June 17, 2021
You’ve probably read in the press about the shortage of semiconductors and the debate about when we might get back to normal. First let’s learn the “lingo.” A semiconductor chip is “an electronic circuit whose components, such as transistors and resistors are etched or deposited on a single slice of semiconductor material to produce a microchip.” Also referred to as a “chip.”
Materials used may be silicon, germanium and gallium arsenide. Microchips are usually less than a square inch and contain billions of transistors. Think of chips as tiny brains. They can be found in cars, computers, hospital ventilators, military jets, etc. In fact, 12% of our Gross Domestic Product (GDP) uses semiconductors. Goldman Sachs estimates that 169 different industries need microchips.
The supply chain is lengthy and complex. At one time there were 25 companies making high end chips but now there are three. Only Intel is headquartered in the U.S. Asia is the location of 75% of all semiconductor manufacturers.
It is expensive to build a chip plant – called fabrication plants or “fabs.” Intel’s Arizona fab cost $10 billion. Plus, fabrication plants are specialized. You can’t just adjust the line for a different chip type. Apple and Microsoft buy from Taiwan Semiconductor Manufacturing Company (TSMC) because it is the only company that makes the sophisticated, high end chips they require for their products. (There are also low-end chips.) TSMC produces the most advanced semiconductors – 30% faster and more powerful than Intel’s.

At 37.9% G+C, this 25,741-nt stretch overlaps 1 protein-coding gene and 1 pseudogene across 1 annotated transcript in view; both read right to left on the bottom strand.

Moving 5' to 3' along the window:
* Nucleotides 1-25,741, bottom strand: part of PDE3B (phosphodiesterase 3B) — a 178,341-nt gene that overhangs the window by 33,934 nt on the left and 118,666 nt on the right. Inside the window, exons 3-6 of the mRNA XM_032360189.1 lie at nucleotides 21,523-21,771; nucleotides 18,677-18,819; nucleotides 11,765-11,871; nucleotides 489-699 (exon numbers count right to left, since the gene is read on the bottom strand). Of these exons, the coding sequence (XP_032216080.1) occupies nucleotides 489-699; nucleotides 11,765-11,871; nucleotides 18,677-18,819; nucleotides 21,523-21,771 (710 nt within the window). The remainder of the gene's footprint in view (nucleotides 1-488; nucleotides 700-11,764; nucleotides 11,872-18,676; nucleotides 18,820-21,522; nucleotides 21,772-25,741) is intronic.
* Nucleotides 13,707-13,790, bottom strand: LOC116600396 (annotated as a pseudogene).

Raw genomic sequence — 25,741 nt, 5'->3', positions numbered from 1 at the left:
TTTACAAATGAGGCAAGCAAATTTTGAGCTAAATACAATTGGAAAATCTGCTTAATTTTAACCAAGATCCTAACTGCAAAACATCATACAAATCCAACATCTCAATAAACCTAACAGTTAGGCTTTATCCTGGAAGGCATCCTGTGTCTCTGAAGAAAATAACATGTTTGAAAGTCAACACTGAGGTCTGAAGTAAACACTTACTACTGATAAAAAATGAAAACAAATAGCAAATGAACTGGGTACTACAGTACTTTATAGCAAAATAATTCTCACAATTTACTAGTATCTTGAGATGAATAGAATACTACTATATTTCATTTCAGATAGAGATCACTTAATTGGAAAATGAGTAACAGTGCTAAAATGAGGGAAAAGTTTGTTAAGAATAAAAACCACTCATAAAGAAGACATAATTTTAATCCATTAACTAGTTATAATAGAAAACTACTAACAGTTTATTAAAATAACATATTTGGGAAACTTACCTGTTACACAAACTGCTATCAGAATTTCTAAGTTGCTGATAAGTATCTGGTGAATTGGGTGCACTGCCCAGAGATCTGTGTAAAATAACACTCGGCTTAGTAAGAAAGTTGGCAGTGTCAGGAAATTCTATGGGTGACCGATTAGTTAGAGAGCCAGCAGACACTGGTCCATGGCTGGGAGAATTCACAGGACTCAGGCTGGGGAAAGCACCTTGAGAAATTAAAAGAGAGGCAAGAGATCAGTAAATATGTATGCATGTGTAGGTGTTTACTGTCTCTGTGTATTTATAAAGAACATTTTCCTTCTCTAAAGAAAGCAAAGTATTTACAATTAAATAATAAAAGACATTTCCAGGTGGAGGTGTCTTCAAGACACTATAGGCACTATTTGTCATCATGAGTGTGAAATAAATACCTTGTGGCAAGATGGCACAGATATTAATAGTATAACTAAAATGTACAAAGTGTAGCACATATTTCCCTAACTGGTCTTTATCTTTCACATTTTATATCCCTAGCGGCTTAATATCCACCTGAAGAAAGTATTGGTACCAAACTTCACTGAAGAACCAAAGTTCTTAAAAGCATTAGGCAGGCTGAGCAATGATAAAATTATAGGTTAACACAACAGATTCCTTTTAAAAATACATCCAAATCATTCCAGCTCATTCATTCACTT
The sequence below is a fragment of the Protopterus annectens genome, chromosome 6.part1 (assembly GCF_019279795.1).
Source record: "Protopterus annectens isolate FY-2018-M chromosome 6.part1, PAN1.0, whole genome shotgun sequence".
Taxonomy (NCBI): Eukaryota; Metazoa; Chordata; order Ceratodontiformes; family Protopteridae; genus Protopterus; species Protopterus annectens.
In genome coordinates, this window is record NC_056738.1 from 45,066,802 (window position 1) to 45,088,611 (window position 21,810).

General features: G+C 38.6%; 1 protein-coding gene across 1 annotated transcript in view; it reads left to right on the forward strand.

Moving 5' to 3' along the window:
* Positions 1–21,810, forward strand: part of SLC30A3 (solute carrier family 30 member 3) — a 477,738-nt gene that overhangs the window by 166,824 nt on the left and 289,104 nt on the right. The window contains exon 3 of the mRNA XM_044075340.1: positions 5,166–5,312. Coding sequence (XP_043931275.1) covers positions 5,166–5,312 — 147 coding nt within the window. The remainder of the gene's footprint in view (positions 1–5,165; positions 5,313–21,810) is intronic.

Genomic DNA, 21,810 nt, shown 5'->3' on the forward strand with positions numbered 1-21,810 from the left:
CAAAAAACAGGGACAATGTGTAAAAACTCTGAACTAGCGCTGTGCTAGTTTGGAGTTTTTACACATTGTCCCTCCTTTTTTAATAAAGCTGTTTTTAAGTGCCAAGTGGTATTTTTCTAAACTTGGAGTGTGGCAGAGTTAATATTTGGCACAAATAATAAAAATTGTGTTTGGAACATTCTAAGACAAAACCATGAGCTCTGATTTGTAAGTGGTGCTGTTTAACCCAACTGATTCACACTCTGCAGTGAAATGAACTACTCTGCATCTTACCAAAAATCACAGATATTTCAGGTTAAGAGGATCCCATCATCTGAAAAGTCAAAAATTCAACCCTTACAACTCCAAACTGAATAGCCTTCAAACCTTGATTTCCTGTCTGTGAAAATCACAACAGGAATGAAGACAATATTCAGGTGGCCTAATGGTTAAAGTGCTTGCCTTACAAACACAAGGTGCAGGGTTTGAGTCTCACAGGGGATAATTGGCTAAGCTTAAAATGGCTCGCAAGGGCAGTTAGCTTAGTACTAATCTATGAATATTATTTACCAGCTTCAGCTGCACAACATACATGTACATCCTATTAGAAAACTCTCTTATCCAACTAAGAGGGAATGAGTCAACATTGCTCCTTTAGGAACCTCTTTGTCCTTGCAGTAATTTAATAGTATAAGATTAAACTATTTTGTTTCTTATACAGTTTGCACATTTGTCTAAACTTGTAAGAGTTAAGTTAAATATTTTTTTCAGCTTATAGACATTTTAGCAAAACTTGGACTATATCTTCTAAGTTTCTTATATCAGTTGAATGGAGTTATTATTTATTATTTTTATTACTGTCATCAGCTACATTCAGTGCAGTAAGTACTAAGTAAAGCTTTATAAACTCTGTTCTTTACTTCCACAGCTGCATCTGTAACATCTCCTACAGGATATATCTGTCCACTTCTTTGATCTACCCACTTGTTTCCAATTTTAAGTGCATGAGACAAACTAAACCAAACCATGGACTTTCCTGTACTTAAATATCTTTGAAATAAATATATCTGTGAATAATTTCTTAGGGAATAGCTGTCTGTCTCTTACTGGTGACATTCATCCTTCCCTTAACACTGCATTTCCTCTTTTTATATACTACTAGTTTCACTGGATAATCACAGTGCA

TSMC makes the chips for American cars. When the pandemic hit, car sales stalled. Car manufacturers cancelled their chip orders. Now, there is a large demand for cars. Dealers can’t keep them in stock. TSMC can’t produce new chips for the cars because the supply chain takes so long to gear up – seven to eight months.
Global semiconductor sales in 2019 were $450 billion. Capital Group (parent of American Funds) forecasts this market growing to almost $1 trillion by 2030. Why?
In a word, DATA. Data is created all the time. It is generated through social media, pictures and videos, trip logs and more. In 2018, machines exceeded humans as the largest source of data creation. This will only increase. This data creation requires large resources of processing power. R&D by semiconductor companies is to find ways to put more transistors on smaller slices to meet this need.
According to Bloomberg Data, by 2025, the percentage breakdown of sectors requiring semiconductors will be:
The White House is proposing credits and incentives for R&D for semiconductors. The goal is to build smaller chips being able to hold more transistors in the U.S.